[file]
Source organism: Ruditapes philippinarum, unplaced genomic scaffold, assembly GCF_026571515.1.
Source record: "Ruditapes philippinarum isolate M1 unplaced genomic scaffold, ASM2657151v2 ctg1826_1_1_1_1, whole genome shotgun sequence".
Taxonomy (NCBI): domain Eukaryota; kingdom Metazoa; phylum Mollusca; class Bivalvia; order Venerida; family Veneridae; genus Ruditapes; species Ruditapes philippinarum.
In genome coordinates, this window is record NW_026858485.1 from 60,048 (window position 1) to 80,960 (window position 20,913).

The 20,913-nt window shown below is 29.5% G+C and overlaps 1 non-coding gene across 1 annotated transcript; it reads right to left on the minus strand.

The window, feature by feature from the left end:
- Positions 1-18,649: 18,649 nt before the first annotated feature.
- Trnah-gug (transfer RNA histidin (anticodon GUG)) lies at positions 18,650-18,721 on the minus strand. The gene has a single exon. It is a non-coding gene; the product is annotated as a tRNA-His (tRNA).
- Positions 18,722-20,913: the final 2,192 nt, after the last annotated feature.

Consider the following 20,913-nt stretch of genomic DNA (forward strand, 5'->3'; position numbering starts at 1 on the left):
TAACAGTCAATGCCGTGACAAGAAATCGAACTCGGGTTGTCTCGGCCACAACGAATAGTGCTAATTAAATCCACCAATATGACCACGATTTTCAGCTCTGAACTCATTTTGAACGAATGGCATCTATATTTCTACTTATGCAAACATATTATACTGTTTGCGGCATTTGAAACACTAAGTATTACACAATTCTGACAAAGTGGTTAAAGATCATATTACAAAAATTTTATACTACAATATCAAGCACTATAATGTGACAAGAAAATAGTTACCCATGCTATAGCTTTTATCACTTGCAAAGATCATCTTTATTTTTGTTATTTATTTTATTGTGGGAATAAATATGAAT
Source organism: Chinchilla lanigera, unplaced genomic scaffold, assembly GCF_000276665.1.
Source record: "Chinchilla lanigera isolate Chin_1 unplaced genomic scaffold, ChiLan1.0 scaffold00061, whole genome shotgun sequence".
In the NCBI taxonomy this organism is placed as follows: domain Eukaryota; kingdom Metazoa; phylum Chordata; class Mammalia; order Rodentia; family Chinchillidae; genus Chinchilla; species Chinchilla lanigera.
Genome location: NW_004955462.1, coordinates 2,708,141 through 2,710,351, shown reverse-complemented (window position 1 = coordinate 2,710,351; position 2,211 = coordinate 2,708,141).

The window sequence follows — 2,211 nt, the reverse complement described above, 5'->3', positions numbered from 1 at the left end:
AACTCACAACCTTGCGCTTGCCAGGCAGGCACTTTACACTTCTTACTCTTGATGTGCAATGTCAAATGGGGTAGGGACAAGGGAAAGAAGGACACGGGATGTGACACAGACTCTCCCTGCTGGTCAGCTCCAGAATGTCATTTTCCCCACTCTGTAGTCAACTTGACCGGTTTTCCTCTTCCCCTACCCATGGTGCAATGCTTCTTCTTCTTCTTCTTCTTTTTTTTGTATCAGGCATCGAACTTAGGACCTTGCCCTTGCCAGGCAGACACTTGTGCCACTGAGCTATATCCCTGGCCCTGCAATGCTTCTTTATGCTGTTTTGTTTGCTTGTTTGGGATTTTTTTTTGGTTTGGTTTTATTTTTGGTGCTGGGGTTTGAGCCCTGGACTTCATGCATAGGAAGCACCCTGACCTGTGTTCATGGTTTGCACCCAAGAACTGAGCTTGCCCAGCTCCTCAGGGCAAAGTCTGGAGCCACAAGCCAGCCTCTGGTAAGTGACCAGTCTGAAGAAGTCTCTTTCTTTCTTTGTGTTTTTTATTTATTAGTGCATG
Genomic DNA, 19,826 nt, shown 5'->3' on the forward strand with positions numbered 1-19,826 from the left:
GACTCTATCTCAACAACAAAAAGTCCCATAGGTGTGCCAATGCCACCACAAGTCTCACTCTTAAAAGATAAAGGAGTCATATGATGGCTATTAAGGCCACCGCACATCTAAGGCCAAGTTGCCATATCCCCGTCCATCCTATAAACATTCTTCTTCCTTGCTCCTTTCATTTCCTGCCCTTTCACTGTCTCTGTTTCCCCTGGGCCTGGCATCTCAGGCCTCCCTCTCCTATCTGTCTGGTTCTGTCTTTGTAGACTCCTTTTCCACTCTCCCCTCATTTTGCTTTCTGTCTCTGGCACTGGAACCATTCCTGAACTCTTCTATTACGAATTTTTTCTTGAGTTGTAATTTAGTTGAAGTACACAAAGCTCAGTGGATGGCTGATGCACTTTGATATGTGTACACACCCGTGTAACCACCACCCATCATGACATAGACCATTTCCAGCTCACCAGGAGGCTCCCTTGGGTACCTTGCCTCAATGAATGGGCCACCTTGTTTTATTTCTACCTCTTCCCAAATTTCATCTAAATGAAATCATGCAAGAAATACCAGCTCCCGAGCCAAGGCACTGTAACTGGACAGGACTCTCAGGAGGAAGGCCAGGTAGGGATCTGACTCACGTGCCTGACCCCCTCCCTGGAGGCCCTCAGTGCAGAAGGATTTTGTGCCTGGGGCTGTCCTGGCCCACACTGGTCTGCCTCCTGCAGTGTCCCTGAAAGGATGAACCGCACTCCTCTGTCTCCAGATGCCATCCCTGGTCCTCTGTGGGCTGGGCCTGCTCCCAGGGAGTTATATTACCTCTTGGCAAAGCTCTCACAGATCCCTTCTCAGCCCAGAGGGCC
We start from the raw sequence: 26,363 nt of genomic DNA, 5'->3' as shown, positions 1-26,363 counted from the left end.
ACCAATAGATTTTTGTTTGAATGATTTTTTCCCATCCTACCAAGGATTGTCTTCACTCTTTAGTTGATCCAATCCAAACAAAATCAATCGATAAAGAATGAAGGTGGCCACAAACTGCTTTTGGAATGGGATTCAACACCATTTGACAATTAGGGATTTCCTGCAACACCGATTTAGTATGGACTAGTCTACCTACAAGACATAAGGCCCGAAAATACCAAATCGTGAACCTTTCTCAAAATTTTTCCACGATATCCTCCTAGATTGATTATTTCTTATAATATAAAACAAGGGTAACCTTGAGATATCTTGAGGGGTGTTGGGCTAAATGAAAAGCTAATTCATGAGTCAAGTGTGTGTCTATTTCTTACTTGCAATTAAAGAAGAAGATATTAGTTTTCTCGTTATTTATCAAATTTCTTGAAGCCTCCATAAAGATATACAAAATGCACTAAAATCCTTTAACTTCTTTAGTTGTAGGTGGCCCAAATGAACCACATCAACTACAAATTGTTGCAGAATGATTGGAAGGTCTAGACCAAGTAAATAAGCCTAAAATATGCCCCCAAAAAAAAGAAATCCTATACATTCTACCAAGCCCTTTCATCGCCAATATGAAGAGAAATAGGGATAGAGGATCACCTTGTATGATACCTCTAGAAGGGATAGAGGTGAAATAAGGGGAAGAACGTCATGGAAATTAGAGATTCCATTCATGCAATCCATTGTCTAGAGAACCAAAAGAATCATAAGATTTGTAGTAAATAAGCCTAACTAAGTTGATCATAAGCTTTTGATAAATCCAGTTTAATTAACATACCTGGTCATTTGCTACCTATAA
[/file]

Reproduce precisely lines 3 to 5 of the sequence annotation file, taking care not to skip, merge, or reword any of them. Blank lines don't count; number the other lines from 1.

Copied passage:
Taxonomy (NCBI): domain Eukaryota; kingdom Metazoa; phylum Mollusca; class Bivalvia; order Venerida; family Veneridae; genus Ruditapes; species Ruditapes philippinarum.
In genome coordinates, this window is record NW_026858485.1 from 60,048 (window position 1) to 80,960 (window position 20,913).

The 20,913-nt window shown below is 29.5% G+C and overlaps 1 non-coding gene across 1 annotated transcript; it reads right to left on the minus strand.